Just a couple funny communication stories…

A few days ago, I was putting away laundry upstairs in my room and Jo was playing on the bed.  I was kind of talking to myself and kind of talking to her as I was looking around the room trying to figure out the best layout for Henry’s crib and dresser (he will be staying in our room for at least the few first months.)  We already have a crib set up for Henry because we moved Jo’s to our room after she transitioned to a bed, but we still need to get him a dresser.  I said something about “needing to find a dresser for Henry…”  Jo stopped playing and looked up at me with a puzzled look that quickly changed to one of revelation.  She said “Just a minute, Mama, I’ll go get a dresser for Henry!”  and she hopped off the bed and ran into her room intent on retrieving something she had in mind.  I had to laugh at her determination — but I was rather curious about what she was going to bring me (I was thinking maybe she would grab the little dresser from her dollhouse.)  But, no…  She obviously didn’t quite understand what I was saying because she came back into my room proudly bearing her favorite little balloon-print red dress with a big ol’ smile on her face.  She said excitedly, “Here you go, Mama, here’s a dresser for Henry!!”  Heehee… After I stopped laughing I had to explain that first of all, boys don’t normally wear dresses and second, I was talking about an item of furniture, not clothing!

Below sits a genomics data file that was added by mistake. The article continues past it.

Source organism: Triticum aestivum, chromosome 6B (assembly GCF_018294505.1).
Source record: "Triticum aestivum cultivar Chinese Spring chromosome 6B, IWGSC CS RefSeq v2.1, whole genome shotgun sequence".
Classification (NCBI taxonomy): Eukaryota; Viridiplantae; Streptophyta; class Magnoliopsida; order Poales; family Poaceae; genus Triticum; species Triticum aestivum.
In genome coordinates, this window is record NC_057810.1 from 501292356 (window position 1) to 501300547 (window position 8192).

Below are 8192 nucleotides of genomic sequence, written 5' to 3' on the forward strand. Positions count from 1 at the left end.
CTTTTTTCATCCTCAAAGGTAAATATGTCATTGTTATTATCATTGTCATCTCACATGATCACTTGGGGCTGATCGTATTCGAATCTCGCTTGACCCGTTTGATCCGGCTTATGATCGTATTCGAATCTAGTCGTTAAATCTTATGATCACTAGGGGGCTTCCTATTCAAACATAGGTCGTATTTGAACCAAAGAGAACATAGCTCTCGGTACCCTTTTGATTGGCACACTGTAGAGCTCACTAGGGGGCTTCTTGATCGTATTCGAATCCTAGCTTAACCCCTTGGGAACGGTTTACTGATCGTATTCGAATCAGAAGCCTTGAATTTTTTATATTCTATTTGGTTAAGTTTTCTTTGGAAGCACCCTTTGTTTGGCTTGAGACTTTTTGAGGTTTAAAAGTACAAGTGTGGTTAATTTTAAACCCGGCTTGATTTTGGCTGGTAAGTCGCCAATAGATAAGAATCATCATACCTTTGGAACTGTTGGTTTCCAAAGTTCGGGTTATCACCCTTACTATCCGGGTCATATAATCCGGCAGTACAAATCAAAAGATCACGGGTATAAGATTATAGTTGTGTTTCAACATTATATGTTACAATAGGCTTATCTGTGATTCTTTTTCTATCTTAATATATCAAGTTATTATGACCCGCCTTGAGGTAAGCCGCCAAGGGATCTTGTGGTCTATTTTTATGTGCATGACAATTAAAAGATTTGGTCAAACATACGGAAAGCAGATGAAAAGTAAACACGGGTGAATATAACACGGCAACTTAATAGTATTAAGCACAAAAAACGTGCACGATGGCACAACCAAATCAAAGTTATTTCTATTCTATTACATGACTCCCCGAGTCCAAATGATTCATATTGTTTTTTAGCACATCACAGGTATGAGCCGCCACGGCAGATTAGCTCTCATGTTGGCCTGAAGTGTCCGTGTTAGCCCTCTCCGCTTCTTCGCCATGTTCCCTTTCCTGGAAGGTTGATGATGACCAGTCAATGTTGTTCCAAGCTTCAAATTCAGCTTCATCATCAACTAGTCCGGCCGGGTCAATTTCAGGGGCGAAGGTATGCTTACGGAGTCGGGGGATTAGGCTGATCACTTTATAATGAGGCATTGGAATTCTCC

Another funny one came up in a conversation with Ahmad.  We were talking about the rainy season in Liberia and how intense the pouring rain can be.  He said that sometimes it rains so hard that “the rain will embarrass you so you can’t go out in it to walk to work.”   I had to stop him and ask him to repeat himself because I didn’t think that I heard him correctly, but he used the same word again.  I thought it was such a funny use of the word “embarrass.”  I guess it makes sense in that context because the rain is keeping you from doing something, which is sort of how we use the word… just not in that particular context.  It’s yet another “Liberianism.”  🙂  We are enjoying learning a little Liberian English from him…  and I love listening to him talk on the phone with his family back home.  It is very hard to understand, though.  He is from the Mandingo tribe, so he speaks a combination of Mandingo and Liberian English with them.  If I listen really hard I can make out a word or two — but for the most part it is like a completely foreign language.  Ahmad does a great job speaking “American” English with us… he is very easy to understand for the most part.  There are times when we totally miss each other, and he is repeating his word over and over and we are repeating our word over and over until finally the lights go on and we all realize that we are actually saying the same word!  That’s very funny… but thankfully it doesn’t happen too often and we are generally able to carry on long conversations without language frustration.  He is a fantastic storyteller and I am glad we can understand him to hear his stories.  I love the way he uses props to help make his point.  I don’t know if that is a common Liberian trait, or if it is just Ahmad, but it’s really funny.  Glasses of water on the table become buildings and the salt and pepper shakers become fire trucks!  🙂